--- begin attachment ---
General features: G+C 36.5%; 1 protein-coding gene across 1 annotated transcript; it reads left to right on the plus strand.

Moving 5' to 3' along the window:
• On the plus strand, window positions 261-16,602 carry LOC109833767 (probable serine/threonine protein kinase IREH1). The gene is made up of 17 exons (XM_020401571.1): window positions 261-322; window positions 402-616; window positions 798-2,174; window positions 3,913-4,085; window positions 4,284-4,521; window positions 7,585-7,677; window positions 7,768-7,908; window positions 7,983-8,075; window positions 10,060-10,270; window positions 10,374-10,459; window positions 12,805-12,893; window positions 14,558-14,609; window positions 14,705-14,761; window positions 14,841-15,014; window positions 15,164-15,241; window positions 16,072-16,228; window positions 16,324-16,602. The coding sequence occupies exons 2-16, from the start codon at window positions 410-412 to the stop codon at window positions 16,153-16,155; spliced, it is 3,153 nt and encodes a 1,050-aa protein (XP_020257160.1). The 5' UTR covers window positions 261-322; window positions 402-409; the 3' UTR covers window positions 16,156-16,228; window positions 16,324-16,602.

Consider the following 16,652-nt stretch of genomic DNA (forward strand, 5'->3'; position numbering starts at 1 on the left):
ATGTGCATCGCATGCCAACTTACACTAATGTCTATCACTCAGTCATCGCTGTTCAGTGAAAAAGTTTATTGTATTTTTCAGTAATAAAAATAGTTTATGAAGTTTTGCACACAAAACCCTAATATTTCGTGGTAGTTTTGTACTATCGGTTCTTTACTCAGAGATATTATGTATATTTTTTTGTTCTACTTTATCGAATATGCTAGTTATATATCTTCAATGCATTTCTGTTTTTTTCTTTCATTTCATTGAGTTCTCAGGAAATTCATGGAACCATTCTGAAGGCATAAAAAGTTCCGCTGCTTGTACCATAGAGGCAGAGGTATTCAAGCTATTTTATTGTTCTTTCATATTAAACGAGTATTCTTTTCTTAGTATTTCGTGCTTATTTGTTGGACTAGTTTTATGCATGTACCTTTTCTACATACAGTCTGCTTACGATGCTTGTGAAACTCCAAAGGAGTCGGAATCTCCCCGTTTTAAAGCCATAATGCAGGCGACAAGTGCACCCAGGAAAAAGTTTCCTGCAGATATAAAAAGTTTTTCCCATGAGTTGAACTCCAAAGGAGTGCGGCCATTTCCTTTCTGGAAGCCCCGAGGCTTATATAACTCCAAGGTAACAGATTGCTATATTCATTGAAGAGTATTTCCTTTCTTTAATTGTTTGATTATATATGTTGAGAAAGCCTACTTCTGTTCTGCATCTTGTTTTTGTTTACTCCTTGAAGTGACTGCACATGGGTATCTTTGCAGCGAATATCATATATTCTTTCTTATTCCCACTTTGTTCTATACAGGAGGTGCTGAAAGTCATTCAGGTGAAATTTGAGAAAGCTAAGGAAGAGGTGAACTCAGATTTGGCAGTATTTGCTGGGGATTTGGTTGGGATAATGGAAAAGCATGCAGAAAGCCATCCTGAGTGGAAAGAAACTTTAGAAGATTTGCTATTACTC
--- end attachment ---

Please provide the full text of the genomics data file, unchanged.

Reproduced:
General features: G+C 36.5%; 1 protein-coding gene across 1 annotated transcript; it reads left to right on the plus strand.

Moving 5' to 3' along the window:
• On the plus strand, window positions 261-16,602 carry LOC109833767 (probable serine/threonine protein kinase IREH1). The gene is made up of 17 exons (XM_020401571.1): window positions 261-322; window positions 402-616; window positions 798-2,174; window positions 3,913-4,085; window positions 4,284-4,521; window positions 7,585-7,677; window positions 7,768-7,908; window positions 7,983-8,075; window positions 10,060-10,270; window positions 10,374-10,459; window positions 12,805-12,893; window positions 14,558-14,609; window positions 14,705-14,761; window positions 14,841-15,014; window positions 15,164-15,241; window positions 16,072-16,228; window positions 16,324-16,602. The coding sequence occupies exons 2-16, from the start codon at window positions 410-412 to the stop codon at window positions 16,153-16,155; spliced, it is 3,153 nt and encodes a 1,050-aa protein (XP_020257160.1). The 5' UTR covers window positions 261-322; window positions 402-409; the 3' UTR covers window positions 16,156-16,228; window positions 16,324-16,602.

Consider the following 16,652-nt stretch of genomic DNA (forward strand, 5'->3'; position numbering starts at 1 on the left):
ATGTGCATCGCATGCCAACTTACACTAATGTCTATCACTCAGTCATCGCTGTTCAGTGAAAAAGTTTATTGTATTTTTCAGTAATAAAAATAGTTTATGAAGTTTTGCACACAAAACCCTAATATTTCGTGGTAGTTTTGTACTATCGGTTCTTTACTCAGAGATATTATGTATATTTTTTTGTTCTACTTTATCGAATATGCTAGTTATATATCTTCAATGCATTTCTGTTTTTTTCTTTCATTTCATTGAGTTCTCAGGAAATTCATGGAACCATTCTGAAGGCATAAAAAGTTCCGCTGCTTGTACCATAGAGGCAGAGGTATTCAAGCTATTTTATTGTTCTTTCATATTAAACGAGTATTCTTTTCTTAGTATTTCGTGCTTATTTGTTGGACTAGTTTTATGCATGTACCTTTTCTACATACAGTCTGCTTACGATGCTTGTGAAACTCCAAAGGAGTCGGAATCTCCCCGTTTTAAAGCCATAATGCAGGCGACAAGTGCACCCAGGAAAAAGTTTCCTGCAGATATAAAAAGTTTTTCCCATGAGTTGAACTCCAAAGGAGTGCGGCCATTTCCTTTCTGGAAGCCCCGAGGCTTATATAACTCCAAGGTAACAGATTGCTATATTCATTGAAGAGTATTTCCTTTCTTTAATTGTTTGATTATATATGTTGAGAAAGCCTACTTCTGTTCTGCATCTTGTTTTTGTTTACTCCTTGAAGTGACTGCACATGGGTATCTTTGCAGCGAATATCATATATTCTTTCTTATTCCCACTTTGTTCTATACAGGAGGTGCTGAAAGTCATTCAGGTGAAATTTGAGAAAGCTAAGGAAGAGGTGAACTCAGATTTGGCAGTATTTGCTGGGGATTTGGTTGGGATAATGGAAAAGCATGCAGAAAGCCATCCTGAGTGGAAAGAAACTTTAGAAGATTTGCTATTACTC